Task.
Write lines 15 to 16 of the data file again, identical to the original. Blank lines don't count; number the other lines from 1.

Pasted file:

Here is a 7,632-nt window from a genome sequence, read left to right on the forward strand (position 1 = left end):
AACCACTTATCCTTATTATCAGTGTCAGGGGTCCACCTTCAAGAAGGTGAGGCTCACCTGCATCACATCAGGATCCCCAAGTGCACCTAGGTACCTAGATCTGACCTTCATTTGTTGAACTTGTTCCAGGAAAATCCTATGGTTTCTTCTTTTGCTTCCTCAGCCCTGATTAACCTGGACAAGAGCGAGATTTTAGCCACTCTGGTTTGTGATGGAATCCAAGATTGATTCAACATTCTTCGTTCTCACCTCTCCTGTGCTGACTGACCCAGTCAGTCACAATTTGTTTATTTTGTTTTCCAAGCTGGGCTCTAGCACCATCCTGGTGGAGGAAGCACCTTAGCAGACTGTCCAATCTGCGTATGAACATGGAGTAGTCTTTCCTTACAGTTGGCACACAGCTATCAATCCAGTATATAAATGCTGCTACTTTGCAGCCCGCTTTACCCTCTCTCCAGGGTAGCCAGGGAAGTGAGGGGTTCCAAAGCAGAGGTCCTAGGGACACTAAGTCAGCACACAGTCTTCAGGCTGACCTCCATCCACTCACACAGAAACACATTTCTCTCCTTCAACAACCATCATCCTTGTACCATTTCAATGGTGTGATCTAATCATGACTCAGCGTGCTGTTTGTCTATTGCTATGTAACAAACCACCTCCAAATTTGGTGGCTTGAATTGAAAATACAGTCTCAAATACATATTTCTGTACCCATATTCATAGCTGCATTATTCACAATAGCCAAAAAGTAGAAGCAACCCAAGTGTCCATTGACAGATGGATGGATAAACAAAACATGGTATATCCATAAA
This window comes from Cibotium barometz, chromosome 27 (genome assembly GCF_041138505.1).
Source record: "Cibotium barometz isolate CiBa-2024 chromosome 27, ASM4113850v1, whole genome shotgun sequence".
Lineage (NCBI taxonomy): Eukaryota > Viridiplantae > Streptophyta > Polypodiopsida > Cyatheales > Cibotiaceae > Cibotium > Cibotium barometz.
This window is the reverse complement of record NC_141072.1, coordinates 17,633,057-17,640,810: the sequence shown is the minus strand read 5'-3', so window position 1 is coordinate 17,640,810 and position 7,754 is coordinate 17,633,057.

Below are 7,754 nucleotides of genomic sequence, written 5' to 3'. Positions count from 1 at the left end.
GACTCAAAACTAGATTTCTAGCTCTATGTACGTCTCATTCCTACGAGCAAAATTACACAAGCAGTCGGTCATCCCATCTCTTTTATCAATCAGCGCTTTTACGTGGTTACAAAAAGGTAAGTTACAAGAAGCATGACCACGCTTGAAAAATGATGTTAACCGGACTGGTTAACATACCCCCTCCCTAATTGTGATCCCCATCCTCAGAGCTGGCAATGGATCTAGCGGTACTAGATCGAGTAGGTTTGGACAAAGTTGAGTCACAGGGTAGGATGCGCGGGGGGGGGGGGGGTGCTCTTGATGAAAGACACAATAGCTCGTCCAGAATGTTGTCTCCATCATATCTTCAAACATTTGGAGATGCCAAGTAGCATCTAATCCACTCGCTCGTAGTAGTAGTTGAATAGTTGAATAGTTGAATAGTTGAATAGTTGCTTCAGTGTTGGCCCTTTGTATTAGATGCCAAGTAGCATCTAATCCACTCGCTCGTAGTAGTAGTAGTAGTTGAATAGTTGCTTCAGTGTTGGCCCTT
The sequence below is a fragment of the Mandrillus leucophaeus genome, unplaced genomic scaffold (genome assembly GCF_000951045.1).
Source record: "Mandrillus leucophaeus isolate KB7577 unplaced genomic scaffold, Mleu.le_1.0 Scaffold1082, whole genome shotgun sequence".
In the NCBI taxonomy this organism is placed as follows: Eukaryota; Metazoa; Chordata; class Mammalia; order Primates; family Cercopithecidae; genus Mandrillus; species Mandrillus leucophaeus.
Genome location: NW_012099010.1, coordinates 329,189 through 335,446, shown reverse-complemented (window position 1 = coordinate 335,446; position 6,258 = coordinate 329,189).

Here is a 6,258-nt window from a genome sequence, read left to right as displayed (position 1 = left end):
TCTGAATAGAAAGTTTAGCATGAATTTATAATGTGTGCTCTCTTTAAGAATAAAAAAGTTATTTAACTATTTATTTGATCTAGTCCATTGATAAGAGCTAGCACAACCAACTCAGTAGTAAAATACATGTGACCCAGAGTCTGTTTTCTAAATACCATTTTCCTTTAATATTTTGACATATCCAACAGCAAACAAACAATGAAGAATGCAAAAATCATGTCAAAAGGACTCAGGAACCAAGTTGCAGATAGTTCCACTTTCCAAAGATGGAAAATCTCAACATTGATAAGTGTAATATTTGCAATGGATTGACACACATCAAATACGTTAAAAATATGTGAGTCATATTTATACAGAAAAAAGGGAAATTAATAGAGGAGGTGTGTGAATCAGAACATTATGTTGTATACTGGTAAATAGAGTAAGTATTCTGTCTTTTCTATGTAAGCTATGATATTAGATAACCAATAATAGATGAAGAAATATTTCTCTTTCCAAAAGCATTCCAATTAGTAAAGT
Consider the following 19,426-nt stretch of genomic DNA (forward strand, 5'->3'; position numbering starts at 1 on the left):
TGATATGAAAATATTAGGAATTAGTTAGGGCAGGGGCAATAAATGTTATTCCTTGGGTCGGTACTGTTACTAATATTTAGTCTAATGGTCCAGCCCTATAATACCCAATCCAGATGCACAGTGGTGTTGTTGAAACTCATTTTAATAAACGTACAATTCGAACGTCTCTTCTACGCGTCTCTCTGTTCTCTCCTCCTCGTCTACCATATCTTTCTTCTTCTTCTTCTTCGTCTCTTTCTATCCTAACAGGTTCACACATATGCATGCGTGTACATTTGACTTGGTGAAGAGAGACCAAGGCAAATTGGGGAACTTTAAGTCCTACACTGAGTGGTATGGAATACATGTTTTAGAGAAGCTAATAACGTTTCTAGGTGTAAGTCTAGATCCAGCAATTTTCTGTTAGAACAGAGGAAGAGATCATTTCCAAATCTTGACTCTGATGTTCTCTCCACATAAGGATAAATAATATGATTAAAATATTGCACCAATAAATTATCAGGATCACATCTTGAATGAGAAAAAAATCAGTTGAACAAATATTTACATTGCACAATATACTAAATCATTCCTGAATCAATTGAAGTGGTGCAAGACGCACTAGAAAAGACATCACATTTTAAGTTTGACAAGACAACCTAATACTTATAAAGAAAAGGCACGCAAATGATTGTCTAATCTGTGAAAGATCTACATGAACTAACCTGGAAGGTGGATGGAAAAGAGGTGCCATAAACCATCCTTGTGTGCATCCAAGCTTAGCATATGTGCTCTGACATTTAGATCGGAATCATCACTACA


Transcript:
Consider the following 19,426-nt stretch of genomic DNA (forward strand, 5'->3'; position numbering starts at 1 on the left):
TGATATGAAAATATTAGGAATTAGTTAGGGCAGGGGCAATAAATGTTATTCCTTGGGTCGGTACTGTTACTAATATTTAGTCTAATGGTCCAGCCCTATAATACCCAATCCAGATGCACAGTGGTGTTGTTGAAACTCATTTTAATAAACGTACAATTCGAACGTCTCTTCTACGCGTCTCTCTGTTCTCTCCTCCTCGTCTACCATATCTTTCTTCTTCTTCTTCTTCGTCTCTTTCTATCCTAACAGGTTCACACATATGCATGCGTGTACATTTGACTTGGTGAAGAGAGACCAAGGCAAATTGGGGAACTTTAAGTCCTACACTGAGTGGTATGGAATACATGTTTTAGAGAAGCTAATAACGTTTCTAGGTGTAAGTCTAGATCCAGCAATTTTCTGTTAGAACAGAGGAAGAGATCATTTCCAAATCTTGACTCTGATGTTCTCTCCACATAAGGATAAATAATATGATTAAAATATTGCACCAATAAATTATCAGGATCACATCTTGAATGAGAAAAAAATCAGTTGAACAAATATTTACATTGCACAATATACTAAATCATTCCTGAATCAATTGAAGTGGTGCAAGACGCACTAGAAAAGACATCACATTTTAAGTTTGACAAGACAACCTAATACTTATAAAGAAAAGGCACGCAAATGATTGTCTAATCTGTGAAAGATCTACATGAACTAACCTGGAAGGTGGATGGAAAAGAGGTGCCATAAACCATCCTTGTGTGCATCCAAGCTTAGCATATGTGCTCTGACATTTAGATCGGAATCATCACTACA